In-Depth – The MING 19.01 With Exclusive Movement By Schwarz Etienne (With Live Photos)
A few months ago, we introduced you to a brand new, Malaysian-based brand called MING and their debut timepiece, the MING 17.01. Designed by famed watch photographer Ming Thein, this break-out watch sold out almost immediately (thanks in no small part to its US$900 price tag.) Impressively, just a few months later, Ming and his team have already unveiled their second watch; the MING 19.01. With a radical design, a Swiss Made movement and an extra zero on the price tag, this new timepiece has definitely gotten the watch world talking. Read on for all the details.
MING X Schwarz Etienne
By way of a quick refresher for those who missed all the hype surrounding the first MING watch, the brand’s creator and namesake, Ming Thein, is a well-known commercial photographer based in Malaysia. His client list includes brands like Koenigsegg, Nissan, Maybank and the City of London. In the watch world, he’s worked with companies like Jaeger-LeCoultre, Van Cleef & Arpels, Maitres du Temps, Richemont and the Swatch Group.
Together with five other watch enthusiasts from around the world, he established the MING brand, with the lofty goal of bringing back a sense of excitement and discovery to watch collecting, whilst at the same time creating watches that are accessible to a wider audience. The company’s first watch, the limited production MING 17.01, set a very high bar from a design and quality standpoint but at a surprisingly low price, and sold out almost instantly.
An example of movement by Schwarz Etienne, with tourbillon and retrograde second
For their second timepiece, MING has collaborated with one of the best, under-the-radar Swiss watch manufacturers going around: Schwarz Etienne. Readers of MONOCHROME will no doubt be familiar with this integrated manufacturer already, as we have written about them extensively. If you’ve got some time, I would particularly recommend reading Xavier’s introductory article to the brand, as well as the technical perspectives on hairsprings (here and here.)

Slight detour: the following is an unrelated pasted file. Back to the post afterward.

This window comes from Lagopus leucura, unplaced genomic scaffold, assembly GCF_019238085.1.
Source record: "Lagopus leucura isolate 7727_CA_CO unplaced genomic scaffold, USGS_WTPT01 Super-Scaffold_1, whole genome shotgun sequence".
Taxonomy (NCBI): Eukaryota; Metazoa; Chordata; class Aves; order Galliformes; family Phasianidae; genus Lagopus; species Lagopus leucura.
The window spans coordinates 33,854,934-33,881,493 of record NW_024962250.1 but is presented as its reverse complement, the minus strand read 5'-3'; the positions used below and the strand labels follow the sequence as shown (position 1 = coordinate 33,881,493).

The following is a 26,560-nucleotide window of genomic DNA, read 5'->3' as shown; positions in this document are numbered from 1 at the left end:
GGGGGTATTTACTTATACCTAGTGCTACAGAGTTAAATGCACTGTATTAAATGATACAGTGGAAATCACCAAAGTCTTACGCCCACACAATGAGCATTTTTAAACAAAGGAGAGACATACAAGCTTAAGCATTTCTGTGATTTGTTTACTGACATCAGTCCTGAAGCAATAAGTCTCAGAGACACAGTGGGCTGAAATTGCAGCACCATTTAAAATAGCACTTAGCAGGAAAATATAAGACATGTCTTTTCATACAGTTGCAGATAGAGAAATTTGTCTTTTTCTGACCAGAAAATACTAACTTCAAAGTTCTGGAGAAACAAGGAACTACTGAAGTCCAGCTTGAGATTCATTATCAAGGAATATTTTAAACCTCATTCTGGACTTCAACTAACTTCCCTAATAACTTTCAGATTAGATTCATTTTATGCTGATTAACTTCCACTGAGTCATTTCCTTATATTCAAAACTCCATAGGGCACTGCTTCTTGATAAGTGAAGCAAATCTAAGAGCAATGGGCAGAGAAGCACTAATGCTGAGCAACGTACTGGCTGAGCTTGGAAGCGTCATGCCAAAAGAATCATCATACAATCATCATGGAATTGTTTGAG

Established in 1902 by husband and wife team Paul Arthur Schwarz and Olga Etienne, the company was revived in the mid-2000’s by businessman Raffaello Radicchi. Since then, it has begun to produce its own in-house movements in collaboration with its sister companies E20 innovations (one of the few makers of hairsprings in Switzerland) and TMH (Tradition Mécanique Horlogère).
Close-up with the Schwarz Etienne movement found in the MING 19.01
The underlying idea was to produce a modular family of calibres, always with the same base, that would allow for the introduction of additional functions. The first calibre was the manual-wind, twin-barrel MSE (an exclusive variant of which powers the MING 19.01 – more on that in a second). This was followed by the ASE (Automatic Schwarz Etienne), with a micro-rotor replacing one of the two barrels, and then the ISE (Irreversible Schwarz Etienne) with its micro-rotor and oscillator exposed on the dial side. In 2016, the brand introduced an evolution of the ISE, regulated by a flying tourbillon (TSE Tourbillon Schwarz Etienne), which features in the new La Chaux-de-Fonds Tourbillon Petite Seconde Retrograde timepiece.
The MING 19.01